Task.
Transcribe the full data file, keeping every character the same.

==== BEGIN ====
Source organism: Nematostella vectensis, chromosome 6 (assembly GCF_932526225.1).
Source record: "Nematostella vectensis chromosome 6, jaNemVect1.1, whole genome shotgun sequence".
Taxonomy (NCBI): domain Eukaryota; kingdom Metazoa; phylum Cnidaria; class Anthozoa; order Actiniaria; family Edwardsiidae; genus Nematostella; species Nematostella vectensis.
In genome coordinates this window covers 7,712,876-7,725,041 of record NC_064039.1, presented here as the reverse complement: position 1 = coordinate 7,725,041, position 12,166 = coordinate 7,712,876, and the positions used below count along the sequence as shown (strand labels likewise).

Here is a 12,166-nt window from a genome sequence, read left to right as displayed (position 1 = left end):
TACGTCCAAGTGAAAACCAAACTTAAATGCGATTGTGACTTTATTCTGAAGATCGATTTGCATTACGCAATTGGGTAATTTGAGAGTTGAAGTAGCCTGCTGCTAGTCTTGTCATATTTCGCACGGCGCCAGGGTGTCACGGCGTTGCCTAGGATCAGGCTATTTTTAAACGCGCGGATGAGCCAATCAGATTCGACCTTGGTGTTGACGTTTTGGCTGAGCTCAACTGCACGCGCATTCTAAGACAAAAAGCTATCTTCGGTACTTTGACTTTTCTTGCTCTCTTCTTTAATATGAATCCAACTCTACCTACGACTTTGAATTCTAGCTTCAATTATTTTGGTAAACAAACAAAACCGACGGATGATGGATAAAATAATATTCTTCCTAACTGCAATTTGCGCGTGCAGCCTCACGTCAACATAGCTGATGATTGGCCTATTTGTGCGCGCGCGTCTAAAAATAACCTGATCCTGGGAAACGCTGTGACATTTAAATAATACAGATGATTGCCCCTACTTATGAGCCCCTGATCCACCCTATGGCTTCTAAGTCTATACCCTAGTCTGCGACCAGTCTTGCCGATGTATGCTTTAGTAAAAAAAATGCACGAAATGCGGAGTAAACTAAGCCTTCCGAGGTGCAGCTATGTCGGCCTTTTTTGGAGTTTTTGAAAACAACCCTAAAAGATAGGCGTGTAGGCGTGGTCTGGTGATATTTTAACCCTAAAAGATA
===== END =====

Source organism: Nematostella vectensis, chromosome 6 (assembly GCF_932526225.1).
Source record: "Nematostella vectensis chromosome 6, jaNemVect1.1, whole genome shotgun sequence".
Taxonomy (NCBI): domain Eukaryota; kingdom Metazoa; phylum Cnidaria; class Anthozoa; order Actiniaria; family Edwardsiidae; genus Nematostella; species Nematostella vectensis.
In genome coordinates this window covers 7,712,876-7,725,041 of record NC_064039.1, presented here as the reverse complement: position 1 = coordinate 7,725,041, position 12,166 = coordinate 7,712,876, and the positions used below count along the sequence as shown (strand labels likewise).

Here is a 12,166-nt window from a genome sequence, read left to right as displayed (position 1 = left end):
TACGTCCAAGTGAAAACCAAACTTAAATGCGATTGTGACTTTATTCTGAAGATCGATTTGCATTACGCAATTGGGTAATTTGAGAGTTGAAGTAGCCTGCTGCTAGTCTTGTCATATTTCGCACGGCGCCAGGGTGTCACGGCGTTGCCTAGGATCAGGCTATTTTTAAACGCGCGGATGAGCCAATCAGATTCGACCTTGGTGTTGACGTTTTGGCTGAGCTCAACTGCACGCGCATTCTAAGACAAAAAGCTATCTTCGGTACTTTGACTTTTCTTGCTCTCTTCTTTAATATGAATCCAACTCTACCTACGACTTTGAATTCTAGCTTCAATTATTTTGGTAAACAAACAAAACCGACGGATGATGGATAAAATAATATTCTTCCTAACTGCAATTTGCGCGTGCAGCCTCACGTCAACATAGCTGATGATTGGCCTATTTGTGCGCGCGCGTCTAAAAATAACCTGATCCTGGGAAACGCTGTGACATTTAAATAATACAGATGATTGCCCCTACTTATGAGCCCCTGATCCACCCTATGGCTTCTAAGTCTATACCCTAGTCTGCGACCAGTCTTGCCGATGTATGCTTTAGTAAAAAAAATGCACGAAATGCGGAGTAAACTAAGCCTTCCGAGGTGCAGCTATGTCGGCCTTTTTTGGAGTTTTTGAAAACAACCCTAAAAGATAGGCGTGTAGGCGTGGTCTGGTGATATTTTAACCCTAAAAGATA